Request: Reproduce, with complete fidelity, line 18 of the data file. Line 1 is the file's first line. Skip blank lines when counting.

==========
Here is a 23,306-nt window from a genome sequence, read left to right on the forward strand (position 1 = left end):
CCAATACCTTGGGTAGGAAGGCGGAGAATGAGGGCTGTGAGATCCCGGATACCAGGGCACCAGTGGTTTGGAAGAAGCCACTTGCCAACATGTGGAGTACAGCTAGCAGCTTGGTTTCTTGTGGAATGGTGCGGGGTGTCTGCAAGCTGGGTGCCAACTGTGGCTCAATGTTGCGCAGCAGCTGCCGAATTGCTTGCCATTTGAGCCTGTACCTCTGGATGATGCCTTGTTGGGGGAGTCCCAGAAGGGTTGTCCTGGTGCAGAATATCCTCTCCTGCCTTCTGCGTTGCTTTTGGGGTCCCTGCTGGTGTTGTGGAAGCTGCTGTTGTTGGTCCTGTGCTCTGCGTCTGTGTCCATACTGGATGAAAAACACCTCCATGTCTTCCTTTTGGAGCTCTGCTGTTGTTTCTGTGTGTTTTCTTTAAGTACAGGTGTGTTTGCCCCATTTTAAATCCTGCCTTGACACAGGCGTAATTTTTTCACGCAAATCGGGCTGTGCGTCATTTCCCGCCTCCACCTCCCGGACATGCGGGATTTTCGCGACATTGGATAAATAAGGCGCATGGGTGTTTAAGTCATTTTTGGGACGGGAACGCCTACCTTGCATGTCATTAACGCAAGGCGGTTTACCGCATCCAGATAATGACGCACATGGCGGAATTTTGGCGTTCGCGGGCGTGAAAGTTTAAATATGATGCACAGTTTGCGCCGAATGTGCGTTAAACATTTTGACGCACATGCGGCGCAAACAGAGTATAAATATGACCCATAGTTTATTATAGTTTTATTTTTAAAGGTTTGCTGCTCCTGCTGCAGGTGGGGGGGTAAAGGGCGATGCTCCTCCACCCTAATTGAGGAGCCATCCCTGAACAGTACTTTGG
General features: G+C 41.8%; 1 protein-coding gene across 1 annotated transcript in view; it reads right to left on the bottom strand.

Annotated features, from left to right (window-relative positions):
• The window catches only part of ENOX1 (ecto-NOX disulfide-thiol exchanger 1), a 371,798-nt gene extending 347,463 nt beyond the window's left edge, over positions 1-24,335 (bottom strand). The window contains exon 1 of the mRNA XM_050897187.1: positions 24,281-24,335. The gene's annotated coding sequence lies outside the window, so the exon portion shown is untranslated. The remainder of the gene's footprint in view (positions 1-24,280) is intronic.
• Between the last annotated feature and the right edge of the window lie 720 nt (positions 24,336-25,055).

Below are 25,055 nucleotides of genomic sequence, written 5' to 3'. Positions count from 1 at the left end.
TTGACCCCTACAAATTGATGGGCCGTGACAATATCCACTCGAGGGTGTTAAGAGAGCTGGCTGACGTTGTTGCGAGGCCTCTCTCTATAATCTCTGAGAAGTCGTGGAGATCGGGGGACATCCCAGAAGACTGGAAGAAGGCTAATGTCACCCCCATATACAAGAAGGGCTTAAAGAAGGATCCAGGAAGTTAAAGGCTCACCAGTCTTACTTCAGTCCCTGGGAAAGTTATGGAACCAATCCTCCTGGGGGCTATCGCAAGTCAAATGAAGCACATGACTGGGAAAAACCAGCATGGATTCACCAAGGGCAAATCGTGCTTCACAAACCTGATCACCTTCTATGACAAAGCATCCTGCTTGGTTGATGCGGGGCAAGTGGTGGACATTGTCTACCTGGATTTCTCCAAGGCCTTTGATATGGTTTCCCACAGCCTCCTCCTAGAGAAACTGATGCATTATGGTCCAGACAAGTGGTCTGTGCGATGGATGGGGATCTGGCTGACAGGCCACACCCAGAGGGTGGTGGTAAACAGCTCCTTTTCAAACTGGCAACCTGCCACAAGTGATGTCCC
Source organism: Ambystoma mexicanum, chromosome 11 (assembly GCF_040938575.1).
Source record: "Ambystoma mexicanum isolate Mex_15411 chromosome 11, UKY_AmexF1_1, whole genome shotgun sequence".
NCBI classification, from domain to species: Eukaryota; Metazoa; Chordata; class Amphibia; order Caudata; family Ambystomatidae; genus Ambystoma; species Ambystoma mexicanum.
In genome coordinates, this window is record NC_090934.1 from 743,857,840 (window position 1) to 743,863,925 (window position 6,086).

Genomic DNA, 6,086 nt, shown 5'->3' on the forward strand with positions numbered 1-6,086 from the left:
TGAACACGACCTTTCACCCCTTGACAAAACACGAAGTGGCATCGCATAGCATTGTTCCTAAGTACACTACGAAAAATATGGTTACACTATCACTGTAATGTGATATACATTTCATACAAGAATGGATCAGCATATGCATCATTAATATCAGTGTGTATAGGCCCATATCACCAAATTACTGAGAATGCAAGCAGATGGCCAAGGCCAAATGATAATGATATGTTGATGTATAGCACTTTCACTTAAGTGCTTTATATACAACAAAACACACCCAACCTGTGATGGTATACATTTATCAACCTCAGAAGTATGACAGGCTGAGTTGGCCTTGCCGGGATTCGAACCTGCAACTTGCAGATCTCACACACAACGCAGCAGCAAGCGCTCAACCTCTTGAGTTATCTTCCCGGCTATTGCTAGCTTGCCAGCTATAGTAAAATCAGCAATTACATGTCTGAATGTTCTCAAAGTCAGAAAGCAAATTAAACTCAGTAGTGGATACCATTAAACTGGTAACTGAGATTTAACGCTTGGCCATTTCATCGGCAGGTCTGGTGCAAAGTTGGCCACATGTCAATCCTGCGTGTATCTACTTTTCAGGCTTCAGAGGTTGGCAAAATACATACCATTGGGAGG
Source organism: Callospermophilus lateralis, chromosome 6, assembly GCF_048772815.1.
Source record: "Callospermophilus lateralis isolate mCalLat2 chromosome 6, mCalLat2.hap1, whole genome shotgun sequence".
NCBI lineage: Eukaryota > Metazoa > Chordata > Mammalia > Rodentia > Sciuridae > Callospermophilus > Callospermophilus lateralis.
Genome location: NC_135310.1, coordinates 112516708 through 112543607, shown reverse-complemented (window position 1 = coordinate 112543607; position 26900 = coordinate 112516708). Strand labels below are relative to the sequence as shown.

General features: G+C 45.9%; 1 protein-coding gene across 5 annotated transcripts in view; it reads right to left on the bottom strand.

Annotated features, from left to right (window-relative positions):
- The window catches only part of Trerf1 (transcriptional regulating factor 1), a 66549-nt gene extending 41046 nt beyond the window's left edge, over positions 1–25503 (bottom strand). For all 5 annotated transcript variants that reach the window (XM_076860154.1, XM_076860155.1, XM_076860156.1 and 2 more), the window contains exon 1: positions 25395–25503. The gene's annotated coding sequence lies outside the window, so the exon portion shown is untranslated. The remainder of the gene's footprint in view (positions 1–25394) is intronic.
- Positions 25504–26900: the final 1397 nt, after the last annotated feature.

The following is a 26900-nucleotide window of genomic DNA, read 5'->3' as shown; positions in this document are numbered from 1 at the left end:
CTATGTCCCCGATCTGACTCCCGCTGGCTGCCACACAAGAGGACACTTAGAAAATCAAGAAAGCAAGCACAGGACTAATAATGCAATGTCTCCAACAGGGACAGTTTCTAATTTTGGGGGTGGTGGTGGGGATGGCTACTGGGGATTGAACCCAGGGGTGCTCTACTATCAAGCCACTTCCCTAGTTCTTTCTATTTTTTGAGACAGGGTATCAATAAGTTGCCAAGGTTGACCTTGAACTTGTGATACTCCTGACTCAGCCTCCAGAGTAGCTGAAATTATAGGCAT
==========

Genome location: NC_135310.1, coordinates 112516708 through 112543607, shown reverse-complemented (window position 1 = coordinate 112543607; position 26900 = coordinate 112516708). Strand labels below are relative to the sequence as shown.